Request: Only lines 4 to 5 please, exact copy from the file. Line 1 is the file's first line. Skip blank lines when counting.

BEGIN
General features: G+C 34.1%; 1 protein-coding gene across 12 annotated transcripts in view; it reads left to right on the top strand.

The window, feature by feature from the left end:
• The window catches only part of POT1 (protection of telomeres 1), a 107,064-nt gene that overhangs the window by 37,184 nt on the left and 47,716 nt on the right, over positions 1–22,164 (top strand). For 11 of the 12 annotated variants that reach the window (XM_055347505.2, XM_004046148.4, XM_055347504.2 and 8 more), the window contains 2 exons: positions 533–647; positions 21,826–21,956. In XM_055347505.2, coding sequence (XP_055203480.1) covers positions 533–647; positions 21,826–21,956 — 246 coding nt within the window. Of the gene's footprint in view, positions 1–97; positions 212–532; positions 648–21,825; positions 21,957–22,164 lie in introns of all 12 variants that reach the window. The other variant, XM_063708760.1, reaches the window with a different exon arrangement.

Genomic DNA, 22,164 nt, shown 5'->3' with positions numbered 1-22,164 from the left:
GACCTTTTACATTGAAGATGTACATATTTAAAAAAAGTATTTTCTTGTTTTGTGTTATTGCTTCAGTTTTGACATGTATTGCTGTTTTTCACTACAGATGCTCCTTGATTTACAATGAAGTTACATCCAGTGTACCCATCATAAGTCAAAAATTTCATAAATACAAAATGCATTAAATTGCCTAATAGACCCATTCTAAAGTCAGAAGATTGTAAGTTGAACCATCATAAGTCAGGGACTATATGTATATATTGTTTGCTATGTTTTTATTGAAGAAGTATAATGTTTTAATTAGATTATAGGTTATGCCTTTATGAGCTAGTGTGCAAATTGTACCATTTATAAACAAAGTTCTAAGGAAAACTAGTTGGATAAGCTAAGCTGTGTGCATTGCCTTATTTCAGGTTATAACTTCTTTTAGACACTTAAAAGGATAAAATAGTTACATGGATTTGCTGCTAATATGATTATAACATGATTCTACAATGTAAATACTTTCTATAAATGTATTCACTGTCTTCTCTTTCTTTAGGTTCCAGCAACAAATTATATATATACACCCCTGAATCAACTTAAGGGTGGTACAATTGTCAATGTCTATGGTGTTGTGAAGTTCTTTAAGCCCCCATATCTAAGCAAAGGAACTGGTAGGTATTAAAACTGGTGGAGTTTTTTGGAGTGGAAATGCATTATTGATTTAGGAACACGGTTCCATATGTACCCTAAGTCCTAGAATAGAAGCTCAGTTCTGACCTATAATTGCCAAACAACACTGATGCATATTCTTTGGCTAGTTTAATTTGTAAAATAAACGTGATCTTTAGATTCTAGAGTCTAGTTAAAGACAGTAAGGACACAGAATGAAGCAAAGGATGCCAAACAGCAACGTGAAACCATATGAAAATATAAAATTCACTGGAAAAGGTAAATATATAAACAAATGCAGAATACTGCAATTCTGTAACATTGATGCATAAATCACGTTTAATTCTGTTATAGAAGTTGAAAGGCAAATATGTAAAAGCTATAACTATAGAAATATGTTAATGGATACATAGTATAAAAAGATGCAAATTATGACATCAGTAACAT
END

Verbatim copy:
Genomic DNA, 22,164 nt, shown 5'->3' with positions numbered 1-22,164 from the left:
GACCTTTTACATTGAAGATGTACATATTTAAAAAAAGTATTTTCTTGTTTTGTGTTATTGCTTCAGTTTTGACATGTATTGCTGTTTTTCACTACAGATGCTCCTTGATTTACAATGAAGTTACATCCAGTGTACCCATCATAAGTCAAAAATTTCATAAATACAAAATGCATTAAATTGCCTAATAGACCCATTCTAAAGTCAGAAGATTGTAAGTTGAACCATCATAAGTCAGGGACTATATGTATATATTGTTTGCTATGTTTTTATTGAAGAAGTATAATGTTTTAATTAGATTATAGGTTATGCCTTTATGAGCTAGTGTGCAAATTGTACCATTTATAAACAAAGTTCTAAGGAAAACTAGTTGGATAAGCTAAGCTGTGTGCATTGCCTTATTTCAGGTTATAACTTCTTTTAGACACTTAAAAGGATAAAATAGTTACATGGATTTGCTGCTAATATGATTATAACATGATTCTACAATGTAAATACTTTCTATAAATGTATTCACTGTCTTCTCTTTCTTTAGGTTCCAGCAACAAATTATATATATACACCCCTGAATCAACTTAAGGGTGGTACAATTGTCAATGTCTATGGTGTTGTGAAGTTCTTTAAGCCCCCATATCTAAGCAAAGGAACTGGTAGGTATTAAAACTGGTGGAGTTTTTTGGAGTGGAAATGCATTATTGATTTAGGAACACGGTTCCATATGTACCCTAAGTCCTAGAATAGAAGCTCAGTTCTGACCTATAATTGCCAAACAACACTGATGCATATTCTTTGGCTAGTTTAATTTGTAAAATAAACGTGATCTTTAGATTCTAGAGTCTAGTTAAAGACAGTAAGGACACAGAATGAAGCAAAGGATGCCAAACAGCAACGTGAAACCATATGAAAATATAAAATTCACTGGAAAAGGTAAATATATAAACAAATGCAGAATACTGCAATTCTGTAACATTGATGCATAAATCACGTTTAATTCTGTTATAGAAGTTGAAAGGCAAATATGTAAAAGCTATAACTATAGAAATATGTTAATGGATACATAGTATAAAAAGATGCAAATTATGACATCAGTAACAT